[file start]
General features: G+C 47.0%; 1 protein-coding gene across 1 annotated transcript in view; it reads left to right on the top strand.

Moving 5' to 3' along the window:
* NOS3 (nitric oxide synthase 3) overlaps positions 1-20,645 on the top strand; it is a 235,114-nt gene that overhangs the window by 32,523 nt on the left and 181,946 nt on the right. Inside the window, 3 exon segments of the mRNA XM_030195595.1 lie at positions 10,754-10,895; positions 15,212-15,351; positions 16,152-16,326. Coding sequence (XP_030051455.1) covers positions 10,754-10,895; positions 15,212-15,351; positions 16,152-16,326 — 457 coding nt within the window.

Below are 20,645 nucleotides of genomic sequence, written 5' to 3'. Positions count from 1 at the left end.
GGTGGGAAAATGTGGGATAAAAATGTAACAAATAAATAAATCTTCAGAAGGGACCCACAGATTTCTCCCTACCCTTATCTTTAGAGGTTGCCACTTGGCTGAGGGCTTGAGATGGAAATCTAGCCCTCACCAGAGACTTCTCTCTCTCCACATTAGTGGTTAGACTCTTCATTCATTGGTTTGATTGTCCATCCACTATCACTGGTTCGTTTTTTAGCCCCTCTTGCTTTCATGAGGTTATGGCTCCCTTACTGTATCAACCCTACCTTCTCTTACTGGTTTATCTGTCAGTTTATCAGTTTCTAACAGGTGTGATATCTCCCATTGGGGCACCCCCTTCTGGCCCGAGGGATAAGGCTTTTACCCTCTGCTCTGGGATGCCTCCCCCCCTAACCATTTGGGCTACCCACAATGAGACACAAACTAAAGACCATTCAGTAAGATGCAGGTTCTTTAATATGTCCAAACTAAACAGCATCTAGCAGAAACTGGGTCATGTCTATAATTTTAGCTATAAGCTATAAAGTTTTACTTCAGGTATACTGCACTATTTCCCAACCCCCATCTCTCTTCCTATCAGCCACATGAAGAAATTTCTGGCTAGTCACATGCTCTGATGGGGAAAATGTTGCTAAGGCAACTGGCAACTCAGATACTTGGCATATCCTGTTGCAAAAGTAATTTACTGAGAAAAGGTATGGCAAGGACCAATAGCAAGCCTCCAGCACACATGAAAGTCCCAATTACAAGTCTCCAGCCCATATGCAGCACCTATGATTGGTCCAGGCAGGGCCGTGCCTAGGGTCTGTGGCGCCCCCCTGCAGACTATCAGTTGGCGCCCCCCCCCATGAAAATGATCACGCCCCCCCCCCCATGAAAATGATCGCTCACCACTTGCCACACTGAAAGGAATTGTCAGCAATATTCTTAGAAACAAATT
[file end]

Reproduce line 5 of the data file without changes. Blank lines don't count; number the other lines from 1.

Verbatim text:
GGTGGGAAAATGTGGGATAAAAATGTAACAAATAAATAAATCTTCAGAAGGGACCCACAGATTTCTCCCTACCCTTATCTTTAGAGGTTGCCACTTGGCTGAGGGCTTGAGATGGAAATCTAGCCCTCACCAGAGACTTCTCTCTCTCCACATTAGTGGTTAGACTCTTCATTCATTGGTTTGATTGTCCATCCACTATCACTGGTTCGTTTTTTAGCCCCTCTTGCTTTCATGAGGTTATGGCTCCCTTACTGTATCAACCCTACCTTCTCTTACTGGTTTATCTGTCAGTTTATCAGTTTCTAACAGGTGTGATATCTCCCATTGGGGCACCCCCTTCTGGCCCGAGGGATAAGGCTTTTACCCTCTGCTCTGGGATGCCTCCCCCCCTAACCATTTGGGCTACCCACAATGAGACACAAACTAAAGACCATTCAGTAAGATGCAGGTTCTTTAATATGTCCAAACTAAACAGCATCTAGCAGAAACTGGGTCATGTCTATAATTTTAGCTATAAGCTATAAAGTTTTACTTCAGGTATACTGCACTATTTCCCAACCCCCATCTCTCTTCCTATCAGCCACATGAAGAAATTTCTGGCTAGTCACATGCTCTGATGGGGAAAATGTTGCTAAGGCAACTGGCAACTCAGATACTTGGCATATCCTGTTGCAAAAGTAATTTACTGAGAAAAGGTATGGCAAGGACCAATAGCAAGCCTCCAGCACACATGAAAGTCCCAATTACAAGTCTCCAGCCCATATGCAGCACCTATGATTGGTCCAGGCAGGGCCGTGCCTAGGGTCTGTGGCGCCCCCCTGCAGACTATCAGTTGGCGCCCCCCCCCATGAAAATGATCACGCCCCCCCCCCCATGAAAATGATCGCTCACCACTTGCCACACTGAAAGGAATTGTCAGCAATATTCTTAGAAACAAATT